Article content continued
“The public gallery space is based on the proportions of the west gallery at 525 which artists liked more than the large single room on the east side,” he said.
Monte Clark said work on preparing his gallery continued until mid-September. On the day Postmedia News spoke with him by phone, he was waiting for the front door to be installed at his new location at 53 Dunlevy Ave.
The entrance has both stairs and a ramp that opens dramatically into a basement.
“I wanted this kind of space,” Clark said. “When it was all stripped, there was an honesty about it.”
He said the trickiest part of turning the subterranean space into an art gallery was making sure not to cover everything up with drywall.
“You only see drywall where there wasn’t a wall or where there was a configuration of pipes that made it impossible to hang art on.”
Monte Clark Gallery opened in Gastown in 1992. Within five years, the gallery moved to Gallery Row on South Granville. In 2013, MCG opened at 525 Great Northern Way.
Previously, MCG had just less than 4,000 square feet of space. At the new location, it’s almost triple that at slightly under 12,000 square feet. Not included in the new space is an area upstairs with skylights that Clark plans to turn into four artist studios by November. It will be operated separately from MCG.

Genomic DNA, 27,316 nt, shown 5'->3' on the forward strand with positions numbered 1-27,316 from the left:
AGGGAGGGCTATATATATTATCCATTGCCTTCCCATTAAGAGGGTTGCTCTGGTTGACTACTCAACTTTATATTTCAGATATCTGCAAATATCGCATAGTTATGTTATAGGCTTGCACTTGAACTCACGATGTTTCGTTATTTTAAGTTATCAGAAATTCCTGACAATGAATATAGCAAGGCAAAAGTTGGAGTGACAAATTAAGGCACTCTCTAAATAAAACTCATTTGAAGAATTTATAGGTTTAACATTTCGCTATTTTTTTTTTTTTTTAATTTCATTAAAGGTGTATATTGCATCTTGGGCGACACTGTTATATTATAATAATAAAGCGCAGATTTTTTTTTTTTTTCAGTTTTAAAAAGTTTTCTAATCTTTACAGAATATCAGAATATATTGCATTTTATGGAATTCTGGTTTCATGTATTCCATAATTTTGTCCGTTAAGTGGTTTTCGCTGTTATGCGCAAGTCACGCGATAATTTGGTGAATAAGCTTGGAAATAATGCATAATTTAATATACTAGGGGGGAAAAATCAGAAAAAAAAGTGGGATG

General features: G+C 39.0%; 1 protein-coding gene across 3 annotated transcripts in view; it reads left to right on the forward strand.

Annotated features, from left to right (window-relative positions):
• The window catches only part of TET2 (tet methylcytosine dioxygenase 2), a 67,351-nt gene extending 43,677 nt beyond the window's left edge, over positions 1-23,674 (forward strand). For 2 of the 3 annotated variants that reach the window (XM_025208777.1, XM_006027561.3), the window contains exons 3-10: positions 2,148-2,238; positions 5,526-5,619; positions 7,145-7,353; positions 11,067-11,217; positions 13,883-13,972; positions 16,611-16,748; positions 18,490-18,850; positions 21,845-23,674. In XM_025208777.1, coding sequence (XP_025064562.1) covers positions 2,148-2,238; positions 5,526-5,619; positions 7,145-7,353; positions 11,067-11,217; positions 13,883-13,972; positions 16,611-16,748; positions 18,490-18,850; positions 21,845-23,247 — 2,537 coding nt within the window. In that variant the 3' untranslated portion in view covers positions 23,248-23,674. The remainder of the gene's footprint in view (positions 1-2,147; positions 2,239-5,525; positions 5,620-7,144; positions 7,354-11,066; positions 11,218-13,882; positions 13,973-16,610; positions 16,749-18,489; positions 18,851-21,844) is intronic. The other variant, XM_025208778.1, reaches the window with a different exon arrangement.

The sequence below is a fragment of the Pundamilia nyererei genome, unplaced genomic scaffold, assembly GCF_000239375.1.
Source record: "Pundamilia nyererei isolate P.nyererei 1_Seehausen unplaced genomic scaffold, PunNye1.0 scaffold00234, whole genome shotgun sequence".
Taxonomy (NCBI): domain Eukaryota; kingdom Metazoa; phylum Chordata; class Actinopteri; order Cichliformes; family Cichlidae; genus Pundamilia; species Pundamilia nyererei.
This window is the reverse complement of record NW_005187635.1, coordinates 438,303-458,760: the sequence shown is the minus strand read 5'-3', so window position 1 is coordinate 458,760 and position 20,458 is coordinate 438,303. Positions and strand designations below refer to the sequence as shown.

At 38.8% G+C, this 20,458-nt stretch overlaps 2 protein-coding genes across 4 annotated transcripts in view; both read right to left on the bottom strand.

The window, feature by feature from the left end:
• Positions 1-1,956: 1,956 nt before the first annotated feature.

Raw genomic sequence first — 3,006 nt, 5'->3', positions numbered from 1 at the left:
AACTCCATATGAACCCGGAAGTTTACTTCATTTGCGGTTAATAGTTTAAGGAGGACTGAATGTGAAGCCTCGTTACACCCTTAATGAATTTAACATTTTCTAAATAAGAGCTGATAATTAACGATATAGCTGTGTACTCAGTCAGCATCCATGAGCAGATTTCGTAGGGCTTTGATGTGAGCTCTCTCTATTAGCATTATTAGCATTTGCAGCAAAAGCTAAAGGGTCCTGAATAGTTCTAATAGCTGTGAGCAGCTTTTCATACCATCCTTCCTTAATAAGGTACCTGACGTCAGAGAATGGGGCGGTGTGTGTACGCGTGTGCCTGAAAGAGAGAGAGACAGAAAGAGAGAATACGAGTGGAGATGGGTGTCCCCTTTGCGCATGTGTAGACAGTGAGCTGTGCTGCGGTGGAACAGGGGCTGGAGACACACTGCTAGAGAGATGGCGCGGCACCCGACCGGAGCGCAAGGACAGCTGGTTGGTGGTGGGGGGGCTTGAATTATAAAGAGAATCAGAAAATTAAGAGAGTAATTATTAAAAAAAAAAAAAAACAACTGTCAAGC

“I wanted a space where there was no distraction with design,” he said. “I wanted people to slow down and engage with the experience of looking.”
Both galleries have installed group shows in their new spaces. Equinox Gallery‘s first exhibition of work by Shawn Hunt opens Oct. 10. At Monte Clark Gallery, an exhibition by Colleen Heslin opens Oct. 27.
CLICK HERE to report a typo.
Is there more to this story? We’d like to hear from you about this or any other stories you think we should know about. Email email@example.com
New Downtown Public Art to Support #MississaugaMade – City of Mississauga – City of Mississauga
Those travelling through Mississauga will notice new public art in the form of light pole banners stretched throughout the City’s downtown core. This temporary installation by Mississauga-born artist and illustrator, Pranavi Suthagar, celebrates Mississauga’s diversity and cultural identity.
Much of 2020 has been spent reacting and adapting to a new reality brought on by the COVID-19 pandemic. The new street banner public art also helps to promote local businesses, products, artists and activities through the City of Mississauga’s #MississaugaMade online initiative developed by Tourism Mississauga.